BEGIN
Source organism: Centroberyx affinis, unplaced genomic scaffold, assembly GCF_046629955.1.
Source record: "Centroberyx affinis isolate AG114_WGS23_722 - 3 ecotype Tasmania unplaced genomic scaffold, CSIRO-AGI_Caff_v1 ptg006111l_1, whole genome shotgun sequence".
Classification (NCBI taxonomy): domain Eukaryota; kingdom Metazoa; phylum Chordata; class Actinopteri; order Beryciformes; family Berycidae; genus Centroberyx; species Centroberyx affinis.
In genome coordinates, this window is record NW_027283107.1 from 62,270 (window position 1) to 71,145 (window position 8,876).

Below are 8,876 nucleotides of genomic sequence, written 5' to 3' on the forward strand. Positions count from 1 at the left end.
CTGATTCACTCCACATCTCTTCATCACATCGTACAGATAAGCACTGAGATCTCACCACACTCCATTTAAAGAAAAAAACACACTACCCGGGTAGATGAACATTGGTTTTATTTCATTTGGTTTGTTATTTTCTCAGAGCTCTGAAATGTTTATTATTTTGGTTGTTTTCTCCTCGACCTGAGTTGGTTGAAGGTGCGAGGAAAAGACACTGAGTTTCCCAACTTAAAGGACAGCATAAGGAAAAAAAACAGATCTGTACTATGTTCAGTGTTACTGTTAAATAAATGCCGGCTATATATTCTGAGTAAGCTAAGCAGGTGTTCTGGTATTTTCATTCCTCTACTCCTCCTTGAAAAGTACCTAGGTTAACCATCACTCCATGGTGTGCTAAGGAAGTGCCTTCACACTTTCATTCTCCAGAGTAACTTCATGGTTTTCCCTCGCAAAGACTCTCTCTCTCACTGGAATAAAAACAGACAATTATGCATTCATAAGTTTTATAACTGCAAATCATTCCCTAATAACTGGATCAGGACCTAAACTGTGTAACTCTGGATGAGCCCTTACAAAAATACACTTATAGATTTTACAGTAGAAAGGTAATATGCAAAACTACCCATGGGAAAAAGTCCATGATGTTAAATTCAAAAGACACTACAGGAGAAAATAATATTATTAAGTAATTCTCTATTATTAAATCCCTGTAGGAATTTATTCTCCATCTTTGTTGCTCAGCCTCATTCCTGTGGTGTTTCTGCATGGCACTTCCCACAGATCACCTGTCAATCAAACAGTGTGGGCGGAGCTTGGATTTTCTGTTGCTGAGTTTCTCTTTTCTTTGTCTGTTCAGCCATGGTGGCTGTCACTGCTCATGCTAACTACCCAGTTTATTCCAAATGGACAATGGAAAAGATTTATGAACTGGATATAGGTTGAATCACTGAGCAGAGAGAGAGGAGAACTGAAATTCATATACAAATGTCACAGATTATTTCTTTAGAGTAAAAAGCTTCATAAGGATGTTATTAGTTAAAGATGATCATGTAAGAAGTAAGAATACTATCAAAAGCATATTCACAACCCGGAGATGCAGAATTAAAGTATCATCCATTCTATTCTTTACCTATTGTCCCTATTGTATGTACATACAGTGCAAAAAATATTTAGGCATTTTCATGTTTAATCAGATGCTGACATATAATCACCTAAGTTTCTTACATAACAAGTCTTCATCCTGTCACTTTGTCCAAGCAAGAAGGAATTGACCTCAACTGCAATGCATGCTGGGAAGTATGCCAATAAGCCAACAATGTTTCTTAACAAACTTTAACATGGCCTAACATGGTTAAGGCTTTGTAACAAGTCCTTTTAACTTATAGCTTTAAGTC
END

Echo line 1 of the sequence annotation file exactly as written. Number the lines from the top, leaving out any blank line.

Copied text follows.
Source organism: Centroberyx affinis, unplaced genomic scaffold, assembly GCF_046629955.1.